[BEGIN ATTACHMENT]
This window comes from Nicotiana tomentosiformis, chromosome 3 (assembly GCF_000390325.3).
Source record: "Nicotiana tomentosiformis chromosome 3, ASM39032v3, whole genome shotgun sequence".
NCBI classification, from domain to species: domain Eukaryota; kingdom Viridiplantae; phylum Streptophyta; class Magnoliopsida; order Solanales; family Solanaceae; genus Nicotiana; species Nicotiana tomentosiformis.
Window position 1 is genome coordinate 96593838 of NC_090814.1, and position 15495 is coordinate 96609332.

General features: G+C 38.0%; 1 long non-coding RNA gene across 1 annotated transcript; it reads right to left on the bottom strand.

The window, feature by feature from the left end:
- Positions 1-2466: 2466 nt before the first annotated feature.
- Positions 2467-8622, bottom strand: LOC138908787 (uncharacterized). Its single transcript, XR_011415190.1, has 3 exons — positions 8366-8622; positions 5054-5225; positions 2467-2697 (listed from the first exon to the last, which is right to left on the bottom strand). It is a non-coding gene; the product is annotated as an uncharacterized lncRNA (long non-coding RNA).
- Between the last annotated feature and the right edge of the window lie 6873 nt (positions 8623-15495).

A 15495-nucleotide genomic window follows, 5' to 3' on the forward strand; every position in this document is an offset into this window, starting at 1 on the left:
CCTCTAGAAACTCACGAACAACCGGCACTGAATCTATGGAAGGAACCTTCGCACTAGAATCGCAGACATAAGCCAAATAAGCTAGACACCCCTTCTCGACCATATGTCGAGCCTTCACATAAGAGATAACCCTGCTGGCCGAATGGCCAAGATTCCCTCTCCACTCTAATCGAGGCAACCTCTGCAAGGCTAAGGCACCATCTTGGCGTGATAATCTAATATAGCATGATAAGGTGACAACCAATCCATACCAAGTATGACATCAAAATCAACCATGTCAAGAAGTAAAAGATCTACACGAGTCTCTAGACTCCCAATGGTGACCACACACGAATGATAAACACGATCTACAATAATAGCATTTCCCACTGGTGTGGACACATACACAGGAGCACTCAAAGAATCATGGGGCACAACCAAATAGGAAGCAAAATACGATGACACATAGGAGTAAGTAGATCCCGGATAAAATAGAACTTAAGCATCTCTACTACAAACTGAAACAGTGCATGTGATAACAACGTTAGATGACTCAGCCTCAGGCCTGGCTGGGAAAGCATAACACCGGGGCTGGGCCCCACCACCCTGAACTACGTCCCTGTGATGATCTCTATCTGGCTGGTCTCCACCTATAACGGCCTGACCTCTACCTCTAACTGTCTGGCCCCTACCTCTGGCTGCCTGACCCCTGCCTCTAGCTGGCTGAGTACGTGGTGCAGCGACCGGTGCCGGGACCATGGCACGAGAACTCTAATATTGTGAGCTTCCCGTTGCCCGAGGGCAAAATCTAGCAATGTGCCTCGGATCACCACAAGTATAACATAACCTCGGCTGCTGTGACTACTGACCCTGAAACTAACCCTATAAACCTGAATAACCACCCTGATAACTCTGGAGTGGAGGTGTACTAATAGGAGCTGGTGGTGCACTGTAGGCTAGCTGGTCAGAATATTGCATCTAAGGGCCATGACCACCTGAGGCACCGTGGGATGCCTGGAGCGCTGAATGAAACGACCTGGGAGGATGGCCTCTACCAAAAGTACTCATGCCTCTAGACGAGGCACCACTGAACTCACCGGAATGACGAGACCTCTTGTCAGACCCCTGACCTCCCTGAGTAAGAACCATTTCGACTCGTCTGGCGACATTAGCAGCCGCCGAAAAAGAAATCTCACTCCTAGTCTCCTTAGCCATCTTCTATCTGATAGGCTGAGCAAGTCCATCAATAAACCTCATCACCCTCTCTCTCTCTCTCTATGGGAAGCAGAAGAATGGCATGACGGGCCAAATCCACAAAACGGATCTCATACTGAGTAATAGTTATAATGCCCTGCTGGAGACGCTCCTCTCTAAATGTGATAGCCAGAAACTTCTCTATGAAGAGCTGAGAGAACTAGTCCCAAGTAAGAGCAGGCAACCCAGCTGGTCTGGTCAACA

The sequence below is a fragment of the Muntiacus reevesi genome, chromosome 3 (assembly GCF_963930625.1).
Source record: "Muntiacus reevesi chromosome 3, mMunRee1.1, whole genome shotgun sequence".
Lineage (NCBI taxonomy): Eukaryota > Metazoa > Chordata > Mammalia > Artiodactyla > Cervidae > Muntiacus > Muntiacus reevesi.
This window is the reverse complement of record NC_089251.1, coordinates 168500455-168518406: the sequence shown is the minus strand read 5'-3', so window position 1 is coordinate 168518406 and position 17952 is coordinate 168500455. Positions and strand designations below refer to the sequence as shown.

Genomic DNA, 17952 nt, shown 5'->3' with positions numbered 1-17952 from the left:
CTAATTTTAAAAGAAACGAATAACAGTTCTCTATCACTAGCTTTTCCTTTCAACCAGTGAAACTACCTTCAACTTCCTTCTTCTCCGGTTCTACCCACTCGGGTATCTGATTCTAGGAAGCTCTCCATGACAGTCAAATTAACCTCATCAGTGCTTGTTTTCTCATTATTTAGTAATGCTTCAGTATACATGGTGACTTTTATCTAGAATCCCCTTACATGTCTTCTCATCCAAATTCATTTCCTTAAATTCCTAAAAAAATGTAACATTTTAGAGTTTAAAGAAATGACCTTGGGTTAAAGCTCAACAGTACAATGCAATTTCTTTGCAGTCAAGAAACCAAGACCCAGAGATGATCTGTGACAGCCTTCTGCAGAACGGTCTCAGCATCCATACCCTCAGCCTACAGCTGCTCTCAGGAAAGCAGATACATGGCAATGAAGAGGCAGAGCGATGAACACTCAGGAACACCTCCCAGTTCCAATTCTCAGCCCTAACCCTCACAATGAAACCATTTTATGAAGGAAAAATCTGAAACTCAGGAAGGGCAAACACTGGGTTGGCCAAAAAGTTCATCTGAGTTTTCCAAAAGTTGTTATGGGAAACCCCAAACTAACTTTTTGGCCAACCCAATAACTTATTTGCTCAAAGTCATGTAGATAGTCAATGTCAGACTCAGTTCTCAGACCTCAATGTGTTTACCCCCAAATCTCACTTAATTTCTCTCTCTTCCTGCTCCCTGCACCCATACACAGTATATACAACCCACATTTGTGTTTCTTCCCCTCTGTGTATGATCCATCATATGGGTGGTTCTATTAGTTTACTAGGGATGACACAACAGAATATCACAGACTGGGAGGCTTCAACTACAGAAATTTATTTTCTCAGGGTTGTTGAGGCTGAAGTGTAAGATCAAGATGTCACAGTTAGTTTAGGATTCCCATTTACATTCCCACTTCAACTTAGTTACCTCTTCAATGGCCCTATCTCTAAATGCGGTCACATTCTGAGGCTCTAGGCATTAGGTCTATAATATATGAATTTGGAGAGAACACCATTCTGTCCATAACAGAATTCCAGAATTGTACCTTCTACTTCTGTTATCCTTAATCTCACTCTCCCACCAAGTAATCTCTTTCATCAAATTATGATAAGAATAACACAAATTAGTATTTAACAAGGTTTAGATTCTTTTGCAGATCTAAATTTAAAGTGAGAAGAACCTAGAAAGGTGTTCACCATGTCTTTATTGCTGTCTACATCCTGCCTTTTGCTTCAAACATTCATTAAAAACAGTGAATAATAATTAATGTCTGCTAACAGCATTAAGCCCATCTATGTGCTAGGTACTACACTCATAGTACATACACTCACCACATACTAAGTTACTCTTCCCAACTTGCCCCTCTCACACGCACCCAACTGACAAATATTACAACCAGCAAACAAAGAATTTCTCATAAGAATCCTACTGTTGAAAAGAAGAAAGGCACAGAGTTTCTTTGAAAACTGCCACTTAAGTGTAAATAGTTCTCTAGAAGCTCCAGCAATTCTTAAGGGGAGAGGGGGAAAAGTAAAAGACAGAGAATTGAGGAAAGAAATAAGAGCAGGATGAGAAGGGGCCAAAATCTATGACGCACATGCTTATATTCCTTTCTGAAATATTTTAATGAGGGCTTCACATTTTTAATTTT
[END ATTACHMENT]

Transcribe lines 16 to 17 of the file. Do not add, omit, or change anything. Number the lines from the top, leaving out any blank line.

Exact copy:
Genomic DNA, 17952 nt, shown 5'->3' with positions numbered 1-17952 from the left:
CTAATTTTAAAAGAAACGAATAACAGTTCTCTATCACTAGCTTTTCCTTTCAACCAGTGAAACTACCTTCAACTTCCTTCTTCTCCGGTTCTACCCACTCGGGTATCTGATTCTAGGAAGCTCTCCATGACAGTCAAATTAACCTCATCAGTGCTTGTTTTCTCATTATTTAGTAATGCTTCAGTATACATGGTGACTTTTATCTAGAATCCCCTTACATGTCTTCTCATCCAAATTCATTTCCTTAAATTCCTAAAAAAATGTAACATTTTAGAGTTTAAAGAAATGACCTTGGGTTAAAGCTCAACAGTACAATGCAATTTCTTTGCAGTCAAGAAACCAAGACCCAGAGATGATCTGTGACAGCCTTCTGCAGAACGGTCTCAGCATCCATACCCTCAGCCTACAGCTGCTCTCAGGAAAGCAGATACATGGCAATGAAGAGGCAGAGCGATGAACACTCAGGAACACCTCCCAGTTCCAATTCTCAGCCCTAACCCTCACAATGAAACCATTTTATGAAGGAAAAATCTGAAACTCAGGAAGGGCAAACACTGGGTTGGCCAAAAAGTTCATCTGAGTTTTCCAAAAGTTGTTATGGGAAACCCCAAACTAACTTTTTGGCCAACCCAATAACTTATTTGCTCAAAGTCATGTAGATAGTCAATGTCAGACTCAGTTCTCAGACCTCAATGTGTTTACCCCCAAATCTCACTTAATTTCTCTCTCTTCCTGCTCCCTGCACCCATACACAGTATATACAACCCACATTTGTGTTTCTTCCCCTCTGTGTATGATCCATCATATGGGTGGTTCTATTAGTTTACTAGGGATGACACAACAGAATATCACAGACTGGGAGGCTTCAACTACAGAAATTTATTTTCTCAGGGTTGTTGAGGCTGAAGTGTAAGATCAAGATGTCACAGTTAGTTTAGGATTCCCATTTACATTCCCACTTCAACTTAGTTACCTCTTCAATGGCCCTATCTCTAAATGCGGTCACATTCTGAGGCTCTAGGCATTAGGTCTATAATATATGAATTTGGAGAGAACACCATTCTGTCCATAACAGAATTCCAGAATTGTACCTTCTACTTCTGTTATCCTTAATCTCACTCTCCCACCAAGTAATCTCTTTCATCAAATTATGATAAGAATAACACAAATTAGTATTTAACAAGGTTTAGATTCTTTTGCAGATCTAAATTTAAAGTGAGAAGAACCTAGAAAGGTGTTCACCATGTCTTTATTGCTGTCTACATCCTGCCTTTTGCTTCAAACATTCATTAAAAACAGTGAATAATAATTAATGTCTGCTAACAGCATTAAGCCCATCTATGTGCTAGGTACTACACTCATAGTACATACACTCACCACATACTAAGTTACTCTTCCCAACTTGCCCCTCTCACACGCACCCAACTGACAAATATTACAACCAGCAAACAAAGAATTTCTCATAAGAATCCTACTGTTGAAAAGAAGAAAGGCACAGAGTTTCTTTGAAAACTGCCACTTAAGTGTAAATAGTTCTCTAGAAGCTCCAGCAATTCTTAAGGGGAGAGGGGGAAAAGTAAAAGACAGAGAATTGAGGAAAGAAATAAGAGCAGGATGAGAAGGGGCCAAAATCTATGACGCACATGCTTATATTCCTTTCTGAAATATTTTAATGAGGGCTTCACATTTTTAATTTT